The major problem currently faced by the country is not whether 2,000 or 3,000 civil servants will leave the public sector, but rather the disintegration of its management.
Greece urgently needs public sector management which will be defined by discipline and professionalism, and one with a backbone.
The country needs technocrats in the ministries similar to the ones it used to employ in the past, public servants who knew how to deal with every issue they were presented with.
Ministries need to have a specific structure and each and every member of staff must have a job description, while all should undergo evaluation.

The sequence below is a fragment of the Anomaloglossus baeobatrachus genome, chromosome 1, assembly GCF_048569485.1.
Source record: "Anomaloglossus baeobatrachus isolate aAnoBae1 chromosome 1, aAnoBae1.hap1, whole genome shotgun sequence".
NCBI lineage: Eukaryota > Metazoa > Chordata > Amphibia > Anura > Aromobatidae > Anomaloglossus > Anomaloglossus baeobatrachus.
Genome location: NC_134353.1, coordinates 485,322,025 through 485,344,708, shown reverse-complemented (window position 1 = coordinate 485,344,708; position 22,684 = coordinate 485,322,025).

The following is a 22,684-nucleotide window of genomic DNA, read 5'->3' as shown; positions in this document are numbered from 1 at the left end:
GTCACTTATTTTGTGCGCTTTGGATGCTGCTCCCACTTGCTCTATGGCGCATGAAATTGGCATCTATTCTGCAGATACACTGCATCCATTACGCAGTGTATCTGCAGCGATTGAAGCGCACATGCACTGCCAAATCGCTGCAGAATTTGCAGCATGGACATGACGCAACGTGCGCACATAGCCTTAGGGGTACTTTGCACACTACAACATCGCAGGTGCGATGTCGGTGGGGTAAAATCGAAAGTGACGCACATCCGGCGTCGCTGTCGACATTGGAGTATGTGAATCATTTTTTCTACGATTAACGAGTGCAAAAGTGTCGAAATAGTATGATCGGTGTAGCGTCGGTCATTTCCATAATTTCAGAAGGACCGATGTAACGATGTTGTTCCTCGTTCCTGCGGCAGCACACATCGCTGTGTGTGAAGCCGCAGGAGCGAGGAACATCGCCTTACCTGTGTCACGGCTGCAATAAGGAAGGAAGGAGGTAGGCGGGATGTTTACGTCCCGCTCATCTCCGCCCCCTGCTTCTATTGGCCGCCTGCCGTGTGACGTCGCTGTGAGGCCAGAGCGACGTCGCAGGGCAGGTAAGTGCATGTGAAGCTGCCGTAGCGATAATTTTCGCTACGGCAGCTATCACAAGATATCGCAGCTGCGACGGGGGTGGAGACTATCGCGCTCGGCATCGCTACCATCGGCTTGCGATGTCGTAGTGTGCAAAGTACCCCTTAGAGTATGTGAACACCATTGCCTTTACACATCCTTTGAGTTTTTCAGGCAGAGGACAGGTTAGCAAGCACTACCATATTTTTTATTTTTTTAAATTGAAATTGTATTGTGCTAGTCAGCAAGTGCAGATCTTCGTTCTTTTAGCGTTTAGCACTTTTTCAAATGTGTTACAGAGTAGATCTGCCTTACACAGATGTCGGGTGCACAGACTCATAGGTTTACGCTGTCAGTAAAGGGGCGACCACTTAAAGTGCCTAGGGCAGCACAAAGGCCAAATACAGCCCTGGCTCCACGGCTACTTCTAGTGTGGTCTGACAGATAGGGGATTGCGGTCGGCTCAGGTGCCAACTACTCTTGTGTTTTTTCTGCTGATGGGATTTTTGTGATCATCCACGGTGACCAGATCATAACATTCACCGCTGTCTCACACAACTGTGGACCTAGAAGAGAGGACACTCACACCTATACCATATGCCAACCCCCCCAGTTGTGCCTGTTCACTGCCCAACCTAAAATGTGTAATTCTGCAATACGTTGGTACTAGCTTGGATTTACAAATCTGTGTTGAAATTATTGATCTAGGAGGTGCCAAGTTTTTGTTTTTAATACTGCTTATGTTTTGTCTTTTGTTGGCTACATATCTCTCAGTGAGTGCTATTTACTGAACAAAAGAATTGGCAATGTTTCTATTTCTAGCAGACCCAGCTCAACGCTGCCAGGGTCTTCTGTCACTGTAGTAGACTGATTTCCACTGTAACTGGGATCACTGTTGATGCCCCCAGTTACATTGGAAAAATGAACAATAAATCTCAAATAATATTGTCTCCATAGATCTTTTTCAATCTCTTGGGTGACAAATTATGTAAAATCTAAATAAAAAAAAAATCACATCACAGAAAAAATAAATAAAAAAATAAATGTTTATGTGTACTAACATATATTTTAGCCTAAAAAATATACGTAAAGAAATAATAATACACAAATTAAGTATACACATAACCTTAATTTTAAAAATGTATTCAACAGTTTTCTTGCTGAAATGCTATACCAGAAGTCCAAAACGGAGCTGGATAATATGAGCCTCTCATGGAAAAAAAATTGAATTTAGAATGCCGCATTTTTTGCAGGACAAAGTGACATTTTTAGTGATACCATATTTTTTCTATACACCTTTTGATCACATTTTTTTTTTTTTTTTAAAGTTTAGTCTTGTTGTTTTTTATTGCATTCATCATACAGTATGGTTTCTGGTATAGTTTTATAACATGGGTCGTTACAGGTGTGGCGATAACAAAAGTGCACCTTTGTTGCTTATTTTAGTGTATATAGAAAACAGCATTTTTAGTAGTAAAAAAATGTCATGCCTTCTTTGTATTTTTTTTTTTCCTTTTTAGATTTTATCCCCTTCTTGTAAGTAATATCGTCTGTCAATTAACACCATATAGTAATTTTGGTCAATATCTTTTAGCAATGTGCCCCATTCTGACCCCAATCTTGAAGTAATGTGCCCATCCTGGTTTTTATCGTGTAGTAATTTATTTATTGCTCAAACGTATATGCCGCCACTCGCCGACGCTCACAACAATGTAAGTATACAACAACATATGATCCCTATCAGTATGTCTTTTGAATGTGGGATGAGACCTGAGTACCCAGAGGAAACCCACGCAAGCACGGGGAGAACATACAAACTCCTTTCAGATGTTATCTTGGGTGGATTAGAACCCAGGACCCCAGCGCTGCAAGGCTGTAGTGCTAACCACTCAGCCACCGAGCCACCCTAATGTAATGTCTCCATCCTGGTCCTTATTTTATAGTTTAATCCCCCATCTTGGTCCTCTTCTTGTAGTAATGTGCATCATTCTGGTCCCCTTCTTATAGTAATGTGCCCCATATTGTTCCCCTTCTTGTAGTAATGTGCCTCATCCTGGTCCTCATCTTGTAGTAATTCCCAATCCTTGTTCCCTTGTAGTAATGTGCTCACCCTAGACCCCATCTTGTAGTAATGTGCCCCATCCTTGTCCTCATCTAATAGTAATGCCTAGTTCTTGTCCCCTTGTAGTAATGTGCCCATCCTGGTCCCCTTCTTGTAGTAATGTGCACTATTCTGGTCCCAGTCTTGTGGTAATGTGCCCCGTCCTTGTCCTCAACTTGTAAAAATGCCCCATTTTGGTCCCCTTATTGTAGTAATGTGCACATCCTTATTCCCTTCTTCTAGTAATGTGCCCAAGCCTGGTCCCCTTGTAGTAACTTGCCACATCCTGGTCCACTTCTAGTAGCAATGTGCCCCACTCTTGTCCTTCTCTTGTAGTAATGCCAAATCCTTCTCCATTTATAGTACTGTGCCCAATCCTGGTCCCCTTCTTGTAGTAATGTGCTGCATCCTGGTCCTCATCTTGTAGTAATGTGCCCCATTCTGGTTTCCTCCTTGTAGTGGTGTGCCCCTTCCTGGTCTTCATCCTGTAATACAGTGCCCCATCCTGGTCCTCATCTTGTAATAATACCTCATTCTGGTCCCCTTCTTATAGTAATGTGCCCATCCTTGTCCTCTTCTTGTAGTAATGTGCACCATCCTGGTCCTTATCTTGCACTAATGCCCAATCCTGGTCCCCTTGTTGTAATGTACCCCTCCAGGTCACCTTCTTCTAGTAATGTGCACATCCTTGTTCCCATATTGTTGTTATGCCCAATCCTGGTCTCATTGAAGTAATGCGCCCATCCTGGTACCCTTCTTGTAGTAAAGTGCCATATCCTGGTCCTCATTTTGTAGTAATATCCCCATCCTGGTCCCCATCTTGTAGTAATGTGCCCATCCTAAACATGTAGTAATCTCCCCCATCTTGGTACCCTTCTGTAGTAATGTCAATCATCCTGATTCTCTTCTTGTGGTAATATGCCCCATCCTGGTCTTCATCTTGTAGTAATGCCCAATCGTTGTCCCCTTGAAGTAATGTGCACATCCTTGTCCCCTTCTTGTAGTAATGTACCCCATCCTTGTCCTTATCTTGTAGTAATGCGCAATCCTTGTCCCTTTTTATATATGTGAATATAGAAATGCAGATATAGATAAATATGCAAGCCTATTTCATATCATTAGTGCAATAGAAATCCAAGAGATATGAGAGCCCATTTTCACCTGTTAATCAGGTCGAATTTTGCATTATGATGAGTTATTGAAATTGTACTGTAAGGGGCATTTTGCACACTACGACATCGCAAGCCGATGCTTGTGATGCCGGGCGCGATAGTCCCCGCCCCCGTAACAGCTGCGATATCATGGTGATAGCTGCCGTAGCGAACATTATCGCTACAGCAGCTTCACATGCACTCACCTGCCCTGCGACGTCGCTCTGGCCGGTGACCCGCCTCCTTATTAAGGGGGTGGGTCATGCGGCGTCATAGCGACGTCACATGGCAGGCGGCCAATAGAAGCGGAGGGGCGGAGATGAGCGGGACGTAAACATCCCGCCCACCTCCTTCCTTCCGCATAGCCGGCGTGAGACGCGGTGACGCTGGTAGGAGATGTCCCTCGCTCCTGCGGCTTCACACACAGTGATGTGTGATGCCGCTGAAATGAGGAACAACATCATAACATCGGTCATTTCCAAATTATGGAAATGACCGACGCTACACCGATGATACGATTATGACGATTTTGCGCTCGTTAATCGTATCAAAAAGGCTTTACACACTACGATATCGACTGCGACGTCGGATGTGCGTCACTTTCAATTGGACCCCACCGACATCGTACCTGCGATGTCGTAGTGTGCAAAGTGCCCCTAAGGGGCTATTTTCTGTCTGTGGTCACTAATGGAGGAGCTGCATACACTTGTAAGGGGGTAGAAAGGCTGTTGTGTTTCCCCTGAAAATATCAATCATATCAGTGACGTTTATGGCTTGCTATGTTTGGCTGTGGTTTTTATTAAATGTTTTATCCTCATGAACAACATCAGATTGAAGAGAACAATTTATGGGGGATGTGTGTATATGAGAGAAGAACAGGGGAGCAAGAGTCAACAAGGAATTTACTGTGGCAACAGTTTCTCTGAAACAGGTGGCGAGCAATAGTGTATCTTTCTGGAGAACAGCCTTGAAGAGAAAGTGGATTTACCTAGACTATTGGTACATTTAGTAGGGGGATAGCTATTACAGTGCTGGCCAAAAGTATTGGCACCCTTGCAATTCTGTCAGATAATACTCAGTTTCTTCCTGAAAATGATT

In the last three years the local political system has been fooling both the Greek people and the country’s partners and creditors.
It now has one last chance to show that it is both able and willing to accomplish this difficult mission.
If it fails to do so, the consequences will be very dramatic in the fall.